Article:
Whenever a stored procedure is run in SQL Server for the first time, it is optimized and a query plan is compiled and cached in SQL Server’s memory. Each time the same stored procedure is run after it is cached, it will use the same query plan, eliminating the need for the same stored procedure from being optimized and compiled every time it is run. So if you need to run the same stored procedure 1,000 times a day, a lot of time and hardware resources can be saved and SQL Server doesn’t have to work as hard.
If the query inside the stored procedure that runs each time has identical parameters in the WHERE clause, then reusing the same query plan for the stored procedure makes sense. But what if the same stored procedure is run, but the values of the parameters change? What happens depends on how typical the parameters are. If the values of the parameters of the stored procedure are similar from execution to execution, then the cached query plan will work fine and the query will perform optimally. But if the parameters are not typical, it is possible that the cached query plan that is being reused might not be optimal, resulting in the query running more slowly because it is using a query plan that is not really designed for the parameters used.
Most of the time, you probably don’t need to worry about the above problem. But, in some circumstances, it can cause a problem, assuming the parameters vary substantially from execution to execution of the query.
If you identify a stored procedure that usually runs fine, but sometimes runs slowly, it is very possible that you are seeing the problem described above. In this case, what you can do is to ALTER the stored procedure and add the WITH RECOMPILE option to it.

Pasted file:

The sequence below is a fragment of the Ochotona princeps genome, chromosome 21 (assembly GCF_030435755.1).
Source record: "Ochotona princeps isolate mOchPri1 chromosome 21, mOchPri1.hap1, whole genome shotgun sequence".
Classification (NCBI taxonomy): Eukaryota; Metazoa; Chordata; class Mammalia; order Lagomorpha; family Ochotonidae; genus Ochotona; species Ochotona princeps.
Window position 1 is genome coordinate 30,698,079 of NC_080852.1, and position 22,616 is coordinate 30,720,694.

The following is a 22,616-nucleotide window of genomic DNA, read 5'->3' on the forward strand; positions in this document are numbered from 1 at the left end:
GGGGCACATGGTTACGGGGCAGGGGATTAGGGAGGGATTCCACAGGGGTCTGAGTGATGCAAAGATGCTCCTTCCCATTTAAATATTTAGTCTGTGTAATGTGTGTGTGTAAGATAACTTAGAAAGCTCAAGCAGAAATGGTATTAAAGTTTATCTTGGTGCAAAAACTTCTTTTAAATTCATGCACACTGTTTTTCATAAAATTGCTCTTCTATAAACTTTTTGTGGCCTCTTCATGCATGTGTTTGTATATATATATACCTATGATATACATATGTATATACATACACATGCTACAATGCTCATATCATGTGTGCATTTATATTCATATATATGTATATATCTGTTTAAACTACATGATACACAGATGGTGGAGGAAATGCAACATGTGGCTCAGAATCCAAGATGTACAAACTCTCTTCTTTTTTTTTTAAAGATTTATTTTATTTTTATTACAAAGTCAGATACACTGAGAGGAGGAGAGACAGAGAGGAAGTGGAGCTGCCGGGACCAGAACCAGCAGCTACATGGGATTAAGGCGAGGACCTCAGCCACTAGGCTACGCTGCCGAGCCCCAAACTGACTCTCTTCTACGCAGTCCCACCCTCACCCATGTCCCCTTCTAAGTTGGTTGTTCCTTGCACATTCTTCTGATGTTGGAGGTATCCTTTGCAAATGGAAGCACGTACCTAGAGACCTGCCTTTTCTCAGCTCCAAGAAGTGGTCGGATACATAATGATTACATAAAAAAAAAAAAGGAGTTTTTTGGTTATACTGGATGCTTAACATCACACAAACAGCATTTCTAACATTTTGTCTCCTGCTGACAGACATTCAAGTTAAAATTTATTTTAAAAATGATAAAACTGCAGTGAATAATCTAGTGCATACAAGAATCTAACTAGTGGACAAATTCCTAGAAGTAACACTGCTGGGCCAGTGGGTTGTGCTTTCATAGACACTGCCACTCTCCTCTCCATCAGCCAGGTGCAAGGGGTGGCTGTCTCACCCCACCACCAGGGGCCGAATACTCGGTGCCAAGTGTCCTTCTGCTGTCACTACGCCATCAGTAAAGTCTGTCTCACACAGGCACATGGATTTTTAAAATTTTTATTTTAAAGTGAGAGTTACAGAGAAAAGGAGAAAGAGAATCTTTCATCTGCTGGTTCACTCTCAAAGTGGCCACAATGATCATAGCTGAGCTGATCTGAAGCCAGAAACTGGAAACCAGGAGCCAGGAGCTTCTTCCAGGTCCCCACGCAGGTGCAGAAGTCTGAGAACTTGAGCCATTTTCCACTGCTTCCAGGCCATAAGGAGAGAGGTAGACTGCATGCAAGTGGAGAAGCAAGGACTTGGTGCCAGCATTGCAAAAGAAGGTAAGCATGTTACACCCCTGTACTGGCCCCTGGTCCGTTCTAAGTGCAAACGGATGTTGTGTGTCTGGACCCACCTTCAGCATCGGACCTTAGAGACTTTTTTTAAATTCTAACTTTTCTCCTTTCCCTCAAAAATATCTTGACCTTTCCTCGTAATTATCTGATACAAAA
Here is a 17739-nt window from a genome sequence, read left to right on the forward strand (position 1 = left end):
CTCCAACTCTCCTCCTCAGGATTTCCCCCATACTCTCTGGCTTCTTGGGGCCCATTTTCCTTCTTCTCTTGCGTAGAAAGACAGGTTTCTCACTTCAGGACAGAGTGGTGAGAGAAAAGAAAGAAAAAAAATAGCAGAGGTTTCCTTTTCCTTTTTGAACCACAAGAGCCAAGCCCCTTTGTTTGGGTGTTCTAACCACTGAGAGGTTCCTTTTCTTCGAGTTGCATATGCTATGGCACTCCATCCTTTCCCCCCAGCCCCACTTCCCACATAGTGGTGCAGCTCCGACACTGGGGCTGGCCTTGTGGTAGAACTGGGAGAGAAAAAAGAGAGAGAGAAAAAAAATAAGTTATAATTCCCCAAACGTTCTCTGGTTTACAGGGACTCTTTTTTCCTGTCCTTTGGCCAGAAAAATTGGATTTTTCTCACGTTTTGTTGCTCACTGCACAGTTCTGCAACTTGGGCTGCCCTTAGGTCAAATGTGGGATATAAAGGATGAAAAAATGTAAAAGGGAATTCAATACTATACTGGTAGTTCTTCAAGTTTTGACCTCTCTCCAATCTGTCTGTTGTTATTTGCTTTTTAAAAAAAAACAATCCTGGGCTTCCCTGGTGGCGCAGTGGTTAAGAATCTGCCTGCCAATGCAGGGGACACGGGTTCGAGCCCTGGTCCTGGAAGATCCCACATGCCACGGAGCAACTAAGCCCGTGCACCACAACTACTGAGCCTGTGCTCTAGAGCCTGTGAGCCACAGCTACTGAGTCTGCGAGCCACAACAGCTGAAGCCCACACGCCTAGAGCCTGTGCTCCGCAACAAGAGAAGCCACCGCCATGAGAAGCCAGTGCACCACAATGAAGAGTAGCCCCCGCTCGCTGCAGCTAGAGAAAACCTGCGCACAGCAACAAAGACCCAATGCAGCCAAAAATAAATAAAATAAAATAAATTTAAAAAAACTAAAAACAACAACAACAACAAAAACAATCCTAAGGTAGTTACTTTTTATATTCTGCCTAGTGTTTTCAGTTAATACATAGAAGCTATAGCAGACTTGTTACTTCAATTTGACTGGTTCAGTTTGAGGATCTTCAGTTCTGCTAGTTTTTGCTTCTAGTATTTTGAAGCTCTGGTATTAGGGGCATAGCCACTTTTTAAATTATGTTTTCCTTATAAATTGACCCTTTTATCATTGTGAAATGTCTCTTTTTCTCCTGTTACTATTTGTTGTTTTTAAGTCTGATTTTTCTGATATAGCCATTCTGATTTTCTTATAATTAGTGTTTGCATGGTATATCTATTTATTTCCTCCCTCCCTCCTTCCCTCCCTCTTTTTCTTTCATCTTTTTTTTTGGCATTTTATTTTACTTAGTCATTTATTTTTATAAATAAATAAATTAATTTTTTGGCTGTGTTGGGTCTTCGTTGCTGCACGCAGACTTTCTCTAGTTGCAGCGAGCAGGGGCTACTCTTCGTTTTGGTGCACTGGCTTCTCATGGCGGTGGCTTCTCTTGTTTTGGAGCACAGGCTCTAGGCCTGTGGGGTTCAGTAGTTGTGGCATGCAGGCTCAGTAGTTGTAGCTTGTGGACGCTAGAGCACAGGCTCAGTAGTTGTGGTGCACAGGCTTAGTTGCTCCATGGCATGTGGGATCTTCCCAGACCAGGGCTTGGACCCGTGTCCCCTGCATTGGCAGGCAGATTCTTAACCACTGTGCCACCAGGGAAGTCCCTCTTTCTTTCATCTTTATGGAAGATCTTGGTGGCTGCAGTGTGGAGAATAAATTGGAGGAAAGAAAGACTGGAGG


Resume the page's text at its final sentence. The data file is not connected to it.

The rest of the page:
With this option added, a stored procedure will always recompile itself and create a new query plan each time it is run. This of course removes the benefits of query plan reuse, but it does ensure that each time the query is run, that the correct query plan is used. If the stored procedure has more than one query in it, as most do, it will recompile all of the queries in the stored procedure, even those that are not affected due to atypical parameters.
In SQL Server 2005, a new option if available: the RECOMPILE query hint. The difference between RECOMPILE and WITH RECOMPILE is that RECOMPILE can be added to the stored procedure as a query hint, and only that query within the stored procedure, not all of the queries in the stored procedure, will be recompiled. This can be beneficial if your stored procedure has many queries, and only one or two need recompiling, but not the rest.]]>